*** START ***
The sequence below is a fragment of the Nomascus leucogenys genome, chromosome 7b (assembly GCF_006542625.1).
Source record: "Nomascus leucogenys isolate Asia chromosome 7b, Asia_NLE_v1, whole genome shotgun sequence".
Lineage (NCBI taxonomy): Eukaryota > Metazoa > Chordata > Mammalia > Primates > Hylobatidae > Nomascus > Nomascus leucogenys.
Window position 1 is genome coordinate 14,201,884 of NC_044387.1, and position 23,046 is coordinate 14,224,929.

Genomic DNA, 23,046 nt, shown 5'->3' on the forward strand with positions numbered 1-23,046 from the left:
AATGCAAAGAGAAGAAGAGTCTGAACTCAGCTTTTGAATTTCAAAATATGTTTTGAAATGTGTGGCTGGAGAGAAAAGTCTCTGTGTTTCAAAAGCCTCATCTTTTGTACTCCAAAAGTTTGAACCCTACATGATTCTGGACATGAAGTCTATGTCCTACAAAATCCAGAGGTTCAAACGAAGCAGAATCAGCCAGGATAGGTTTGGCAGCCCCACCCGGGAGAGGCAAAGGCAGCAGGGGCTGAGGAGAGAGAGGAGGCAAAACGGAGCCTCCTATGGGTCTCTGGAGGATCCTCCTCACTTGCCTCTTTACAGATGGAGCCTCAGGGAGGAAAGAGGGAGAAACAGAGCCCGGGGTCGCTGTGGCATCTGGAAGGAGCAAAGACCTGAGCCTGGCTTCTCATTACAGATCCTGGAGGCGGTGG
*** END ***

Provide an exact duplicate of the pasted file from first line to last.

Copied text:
The sequence below is a fragment of the Nomascus leucogenys genome, chromosome 7b (assembly GCF_006542625.1).
Source record: "Nomascus leucogenys isolate Asia chromosome 7b, Asia_NLE_v1, whole genome shotgun sequence".
Lineage (NCBI taxonomy): Eukaryota > Metazoa > Chordata > Mammalia > Primates > Hylobatidae > Nomascus > Nomascus leucogenys.
Window position 1 is genome coordinate 14,201,884 of NC_044387.1, and position 23,046 is coordinate 14,224,929.

Genomic DNA, 23,046 nt, shown 5'->3' on the forward strand with positions numbered 1-23,046 from the left:
AATGCAAAGAGAAGAAGAGTCTGAACTCAGCTTTTGAATTTCAAAATATGTTTTGAAATGTGTGGCTGGAGAGAAAAGTCTCTGTGTTTCAAAAGCCTCATCTTTTGTACTCCAAAAGTTTGAACCCTACATGATTCTGGACATGAAGTCTATGTCCTACAAAATCCAGAGGTTCAAACGAAGCAGAATCAGCCAGGATAGGTTTGGCAGCCCCACCCGGGAGAGGCAAAGGCAGCAGGGGCTGAGGAGAGAGAGGAGGCAAAACGGAGCCTCCTATGGGTCTCTGGAGGATCCTCCTCACTTGCCTCTTTACAGATGGAGCCTCAGGGAGGAAAGAGGGAGAAACAGAGCCCGGGGTCGCTGTGGCATCTGGAAGGAGCAAAGACCTGAGCCTGGCTTCTCATTACAGATCCTGGAGGCGGTGG